The Bank of England cut interest rates to a historic low of just 0.25% on Thursday, and launched a £70 billion programme of quantitative easing, including an unprecedented £10 billion dedicated to buying investment grade bonds from companies with substantial UK operations.
The rate cut was widely expected, with markets pricing an almost 100% chance of the cut happening, but the extension of bond buying, while not massively shocking, was not as widely expected.
The introduction of corporate bond buying is of particular interest to the markets since it has only briefly been experimented with in the past — when the bank purchased small amounts of corporate bonds at the beginning of its previous QE scheme.
So how did markets react following the announcement? Given the lack of a major shock from the Bank of England in its decisions, markets didn’t move massively, but here’s a round-up of how markets responded to Britain’s first interest rate change in more than seven years:
Sterling fell off a cliff as the rate cut was announced, dropping around 1.5% immediately afterwards, before recovering slightly as governor Mark Carney spoke to reporters and laid out his reasons for today’s action. Since then sterling has remained broadly unmoved.
Here’s the chart:
The pound’s drop since the vote to leave the European Union has been huge, with sterling falling by around 12% against the dollar in just a couple of sessions, and declining below $1.29, a new 31-year low. As of around 5:00 p.m. BST (12:00 p.m. ET) sterling remains down by roughly 11.7% since the day of the referendum.
In the medium term, it is expected that the pound will likely continue to fall against most major currencies, with predictions of the currency’s bottom ranging from $1.20 at Goldman Sachs, to$1.15 from Deutsche Bank, all the way to $1, a prediction made by former PIMCO executive Mohammed El-Erian.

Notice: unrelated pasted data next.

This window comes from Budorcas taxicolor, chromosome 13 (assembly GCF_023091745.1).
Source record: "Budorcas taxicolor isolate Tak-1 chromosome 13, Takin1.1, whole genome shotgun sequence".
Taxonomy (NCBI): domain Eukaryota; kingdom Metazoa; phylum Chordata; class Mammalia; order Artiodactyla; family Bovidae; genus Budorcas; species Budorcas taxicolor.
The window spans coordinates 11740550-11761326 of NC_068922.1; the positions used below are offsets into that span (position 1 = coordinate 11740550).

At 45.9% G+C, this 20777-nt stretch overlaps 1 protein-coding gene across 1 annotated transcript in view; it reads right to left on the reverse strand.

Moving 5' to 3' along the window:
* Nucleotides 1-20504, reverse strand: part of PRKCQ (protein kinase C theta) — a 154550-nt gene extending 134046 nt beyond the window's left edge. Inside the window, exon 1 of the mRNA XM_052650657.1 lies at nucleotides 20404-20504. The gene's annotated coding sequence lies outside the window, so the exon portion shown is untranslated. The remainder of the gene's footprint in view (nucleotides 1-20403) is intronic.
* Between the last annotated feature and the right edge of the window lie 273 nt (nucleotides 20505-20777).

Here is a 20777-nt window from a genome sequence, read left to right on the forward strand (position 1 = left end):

Stocks went the opposite way to the pound following the decision, with the FTSE 100 jumping more than 1.5% immediately after the decision. Much of that benefit came from sterling’s fall on the day. Around 70% of the revenue of the companies that make up the FTSE 100 is derived from abroad, meaning that when sterling is weak, they make more money. After an initial post-referendum crash, the FTSE 100 has gained substantially, and is now at a 12-month high, leading some to suggest that it is “masking” the post-Brexit economic impact.
Here’s a look at how the FTSE performed on the day:
The FTSE 250, which is home to a larger proportion of companies that are truly domestically focused, also rallied on the day, with companies taking comfort from the prospect of a cash injection from the Bank of England’s new corporate bond buying programme. Here’s how it looked:
Elsewhere on the continent, stocks enjoyed a strong day, boosted by the FTSE’s rally and a small step-up in overall sentiment. Here’s the scoreboard:
Across the pond, all three of the USA’s major indexes, the Dow Jones Industrial Average, the S&P 500, and the Nasdaq are all marginally higher.
Bond yields tumble, prices jump
Bond yields tumbled on the news of the Bank’s fresh stimulus, with Britain’s benchmark 10-year Gilt falling to a record low below 0.64% for the first time in history. Here’s the chart:
Yields were already at record lows as a combination of negative interest rates at the Bank of Japan, ECB, and several other peripheral central banks and strong demand for sovereign debt have combined to create the low-yield environment. Yields have fallen so far that more than $12 trillion of government debt worldwide is now trading with negative yields, and large portions of government debt from many countries is now below zero.
Yield moves inversely to the price of the bond on the market. The more people want the bond, the higher the prices go, and the lower the yield. Another way of looking at it is how much investors want to be paid to bear the risk of the bond.
In theory, Mark Carney’s assurance that he will not take the Bank of England’s base rate into negative territory while he is governor, means that British bonds now have a concrete floor, below which they cannot fall.
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